Saturday, 13 August 2016

Granny’s favourite cousin

My grandmother had a first cousin named Margaret Byrne who grew up beside her at Jane Place in Dublin city.  Margaret is known to have married a man named Norton, in the mid-1930s. It’s also remembered she lived in Summerhill in Dublin, before moving to Clontarf. 

One day, I set out to find Margaret.

And, there was a likely couple, James and Margaret Norton, listed in the Dublin electoral rolls. They lived with the Burke family in North Summer Street, Summerhill in 1939 and 1940. Between 1941 and 1950 they lived at Larkhill Road, Whitehall. From there, they moved to Seapark Drive, Clontarf. Seems like a good match!

Margaret was Granny’s favourite cousin. But, as her father's name was forgotten, her place in the family tree was unclear. She was initially thought to have been the daughter of Benjamin Byrne, Granny’s youngest uncle. But, that didn’t pan out. Benjamin became a sailor, eloped with his Protestant bride in 1918, and lived happily ever after in Liverpool, England. So, he’s been ruled out as Margaret’s father. 

Next, I got a copy of her marriage register, as that would show her father’s name. And, in January 1935, at the time of her marriage to James Norton, Margaret lived at 31 Lower Jane Place - the same tiny row of cottages where my grandmother lived. It was all going swimmingly well. Her father was down as John Byrne, a labourer by occupation.

Marriage, James Norton & Margaret Byrne, 1935, General Register Office

And, my grandmother had an Uncle John - one of the gaps on the Byrne family tree I’m trying to plug. When last seen, at the time of the 1901 census, he was a fifteen-year-old factory worker, still living with his parents. He probably got married in Dublin North between then and the next decennial census, except so too did over forty other men sharing his name. 

But, of all those forty-odd men, one of them married a lady called Margaret Burke. Remember, in the aftermath of their marriage, James and Margaret Norton lived with the Burke family in Summerhill. I thought I had it nailed.

All that remained to do was connect Margaret’s father John, with my great-great-grandparents - Francis Byrne and Margaret McGrane.  So, I ordered the marriage certificate for John Byrne and Margaret Burke, hoping it would confirm John’s father was Francis. And, that’s where the trouble started.

At the time of their marriage, in September 1910, John Byrne was a sailor living at 9 Lower Jane Place. Margaret Burke lived at 15 North Summer Street. Despite being a sailor and not a labourer, it still seemed likely John was my great-granduncle. Others in the family went to sea, including John’s paternal grandfather and, of course, his brother Benjamin.

Except, according to this marriage certificate, John’s father was Thomas, not Francis!

Marriage, John Byrne and Margaret Burke, 1910, General Register Office

Was this a simple error? It might have been easy to mistake Francis for Thomas if the source handwriting was unclear. Or, maybe the confusion arose because the bride’s father was Thomas - Thomas Burke.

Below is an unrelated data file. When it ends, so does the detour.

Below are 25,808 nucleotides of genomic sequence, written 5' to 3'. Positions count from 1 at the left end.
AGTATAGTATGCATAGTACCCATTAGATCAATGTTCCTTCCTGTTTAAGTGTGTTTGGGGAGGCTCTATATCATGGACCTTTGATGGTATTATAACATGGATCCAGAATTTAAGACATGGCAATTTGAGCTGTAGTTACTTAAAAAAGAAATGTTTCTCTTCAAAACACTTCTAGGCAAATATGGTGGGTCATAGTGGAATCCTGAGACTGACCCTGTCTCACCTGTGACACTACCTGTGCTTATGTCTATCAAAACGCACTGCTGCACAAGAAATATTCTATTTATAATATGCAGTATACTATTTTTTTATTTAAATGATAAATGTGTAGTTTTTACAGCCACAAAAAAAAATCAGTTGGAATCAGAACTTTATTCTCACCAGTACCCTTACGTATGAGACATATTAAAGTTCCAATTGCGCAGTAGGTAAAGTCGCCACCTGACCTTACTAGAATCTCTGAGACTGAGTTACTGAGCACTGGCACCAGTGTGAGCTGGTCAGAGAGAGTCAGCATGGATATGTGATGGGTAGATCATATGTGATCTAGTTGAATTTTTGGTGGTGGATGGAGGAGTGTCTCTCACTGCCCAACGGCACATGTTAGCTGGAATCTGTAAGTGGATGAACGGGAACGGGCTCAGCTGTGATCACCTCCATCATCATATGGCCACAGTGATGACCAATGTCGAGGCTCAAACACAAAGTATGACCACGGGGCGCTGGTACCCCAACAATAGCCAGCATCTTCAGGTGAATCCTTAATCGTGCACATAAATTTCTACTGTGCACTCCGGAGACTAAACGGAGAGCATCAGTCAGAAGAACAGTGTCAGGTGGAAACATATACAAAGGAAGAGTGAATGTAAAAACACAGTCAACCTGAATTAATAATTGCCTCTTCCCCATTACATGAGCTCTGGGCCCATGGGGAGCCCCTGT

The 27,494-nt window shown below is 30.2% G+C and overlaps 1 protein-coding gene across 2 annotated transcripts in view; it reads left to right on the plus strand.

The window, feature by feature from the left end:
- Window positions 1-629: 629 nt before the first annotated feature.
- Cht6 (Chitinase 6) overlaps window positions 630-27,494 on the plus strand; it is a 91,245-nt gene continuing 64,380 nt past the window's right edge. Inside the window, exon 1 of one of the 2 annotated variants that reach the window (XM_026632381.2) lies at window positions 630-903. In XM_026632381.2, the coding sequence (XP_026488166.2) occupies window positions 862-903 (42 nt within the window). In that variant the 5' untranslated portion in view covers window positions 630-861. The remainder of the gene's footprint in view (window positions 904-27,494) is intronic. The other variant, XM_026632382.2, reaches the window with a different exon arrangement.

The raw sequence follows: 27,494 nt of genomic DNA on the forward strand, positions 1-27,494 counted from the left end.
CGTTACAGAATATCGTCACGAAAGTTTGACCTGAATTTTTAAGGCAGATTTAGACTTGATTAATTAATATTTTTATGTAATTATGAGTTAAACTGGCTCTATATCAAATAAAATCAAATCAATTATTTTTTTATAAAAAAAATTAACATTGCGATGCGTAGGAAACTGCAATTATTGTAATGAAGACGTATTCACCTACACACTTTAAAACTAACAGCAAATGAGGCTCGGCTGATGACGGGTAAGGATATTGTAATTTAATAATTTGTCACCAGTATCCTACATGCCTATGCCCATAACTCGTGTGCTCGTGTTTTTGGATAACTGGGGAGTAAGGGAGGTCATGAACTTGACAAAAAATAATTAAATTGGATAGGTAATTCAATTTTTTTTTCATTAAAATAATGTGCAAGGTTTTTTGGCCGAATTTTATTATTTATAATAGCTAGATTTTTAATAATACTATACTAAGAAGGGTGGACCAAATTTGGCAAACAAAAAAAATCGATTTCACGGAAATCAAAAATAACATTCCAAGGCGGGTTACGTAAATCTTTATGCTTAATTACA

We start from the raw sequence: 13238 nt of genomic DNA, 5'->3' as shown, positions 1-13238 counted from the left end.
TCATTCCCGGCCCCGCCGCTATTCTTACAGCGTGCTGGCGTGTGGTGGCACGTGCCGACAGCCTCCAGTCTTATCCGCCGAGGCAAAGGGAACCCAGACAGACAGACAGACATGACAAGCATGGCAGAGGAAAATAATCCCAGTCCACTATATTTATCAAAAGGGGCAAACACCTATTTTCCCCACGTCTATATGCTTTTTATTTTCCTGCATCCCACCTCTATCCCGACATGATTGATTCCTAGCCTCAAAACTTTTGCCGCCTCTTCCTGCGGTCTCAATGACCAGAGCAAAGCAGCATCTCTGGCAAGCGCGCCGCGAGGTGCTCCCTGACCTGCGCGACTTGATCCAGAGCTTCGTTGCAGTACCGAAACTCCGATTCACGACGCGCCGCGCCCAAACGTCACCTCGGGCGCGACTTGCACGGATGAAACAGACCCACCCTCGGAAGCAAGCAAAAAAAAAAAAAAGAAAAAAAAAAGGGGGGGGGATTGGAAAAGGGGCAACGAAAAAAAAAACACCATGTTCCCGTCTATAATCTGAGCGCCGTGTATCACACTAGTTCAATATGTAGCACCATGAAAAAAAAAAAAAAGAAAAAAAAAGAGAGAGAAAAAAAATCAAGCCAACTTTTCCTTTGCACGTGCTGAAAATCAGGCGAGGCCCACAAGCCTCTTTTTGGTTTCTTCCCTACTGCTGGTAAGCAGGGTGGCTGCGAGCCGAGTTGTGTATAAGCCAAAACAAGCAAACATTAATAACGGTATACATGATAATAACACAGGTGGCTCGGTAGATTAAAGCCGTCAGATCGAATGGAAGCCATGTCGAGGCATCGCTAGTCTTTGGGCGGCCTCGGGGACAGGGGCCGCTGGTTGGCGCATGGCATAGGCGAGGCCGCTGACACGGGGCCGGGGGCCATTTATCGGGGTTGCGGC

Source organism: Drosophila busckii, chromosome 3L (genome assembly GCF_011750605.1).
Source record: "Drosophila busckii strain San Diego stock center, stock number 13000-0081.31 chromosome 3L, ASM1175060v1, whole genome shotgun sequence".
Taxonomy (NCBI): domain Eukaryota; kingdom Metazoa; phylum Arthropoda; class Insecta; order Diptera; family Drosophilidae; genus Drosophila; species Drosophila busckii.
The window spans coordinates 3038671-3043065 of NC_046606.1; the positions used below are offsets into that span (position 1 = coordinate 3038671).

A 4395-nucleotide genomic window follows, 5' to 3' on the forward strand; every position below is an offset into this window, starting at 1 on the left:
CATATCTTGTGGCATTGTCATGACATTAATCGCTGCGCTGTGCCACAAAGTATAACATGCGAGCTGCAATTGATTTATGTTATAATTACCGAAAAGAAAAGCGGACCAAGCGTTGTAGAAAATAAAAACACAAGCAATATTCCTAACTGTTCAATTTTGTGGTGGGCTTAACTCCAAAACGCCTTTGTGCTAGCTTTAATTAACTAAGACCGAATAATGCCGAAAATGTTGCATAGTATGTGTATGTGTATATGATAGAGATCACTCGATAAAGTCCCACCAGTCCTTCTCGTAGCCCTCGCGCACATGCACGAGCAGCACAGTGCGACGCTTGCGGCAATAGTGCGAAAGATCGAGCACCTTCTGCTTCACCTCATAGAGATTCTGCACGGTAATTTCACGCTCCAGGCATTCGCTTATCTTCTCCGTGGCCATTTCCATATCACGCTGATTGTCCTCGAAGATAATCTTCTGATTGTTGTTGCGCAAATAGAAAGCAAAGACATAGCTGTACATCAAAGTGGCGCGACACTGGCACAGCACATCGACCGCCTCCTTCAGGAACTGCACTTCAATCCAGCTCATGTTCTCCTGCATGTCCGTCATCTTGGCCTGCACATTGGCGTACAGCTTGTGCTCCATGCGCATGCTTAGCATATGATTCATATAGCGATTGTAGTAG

Still, this raised a niggling doubt. And, to make matters worse, the electoral rolls revealed there was a man called Thomas Byrne living at 9 Lower Jane Place, in 1909 - just a year before the wedding.  Who was this Thomas? Bizarrely, Francis Byrne was missing from the rolls in 1909.

I didn’t know what to think. So I parked it for a while.

Then, recently, I met a daughter of the James and Margaret Norton online.  She is planning a trip to Ireland later this year and hopes to meet her extended family. She confirmed her grandparents were John Byrne and Margaret Burke. My mother even remembers her from school in Clontarf.

Now, there is little doubt I've found Granny's cousin, and her father John Byrne, even with his father’s name wrongly recorded on the marriage register.

But, if this error had occurred at a time when no one still living remembered the family, it would be far more difficult to reach any conclusion.

See: More about my great-granduncle, John Byrne

© Black Raven Genealogy


  1. Well done Dara! Glad you found that online relative.

    1. Thanks Ellie, isn't it great when distant cousins get in touch and add to your understanding of the family?!

  2. Wow, Dara. That got complicated! Congrats on figuring it out. Will you be meeting this cousin when she visits? I hope so! :)

  3. I have recently run into a similar situation in which a distant relative's father's name in a record is NOT what it should be. Do I continue looking or do I shrug my shoulders and chalk it up to error? Why can't genealogy be easy?

  4. It's never easy with common names, Wendy, you just have to keep looking and hope that eventually something will turn up to prove or disprove the connection.

  5. Great detective work and lucky you did this before they took away the electoral register!

    1. It's infuriating Claire. I'm still trying to trace other great-grandaunts/uncles and these records were proving quite helpful. Many countries around the world, including the UK, have allowed their electoral rolls be published online. I'm thinking our DCP was a tad over-zealous in this instance. Plus, it's a kick in the teeth for the hardworking staff at the Library, operating on a shoe-string, who showed the initiative and managed to make them accessible world-wide.

  6. Good work Dara! Such conflicts are so frustrating and confusing! I'm glad you were able to find a living descendant to help you sort things out.


I'd love to hear your thoughts on this!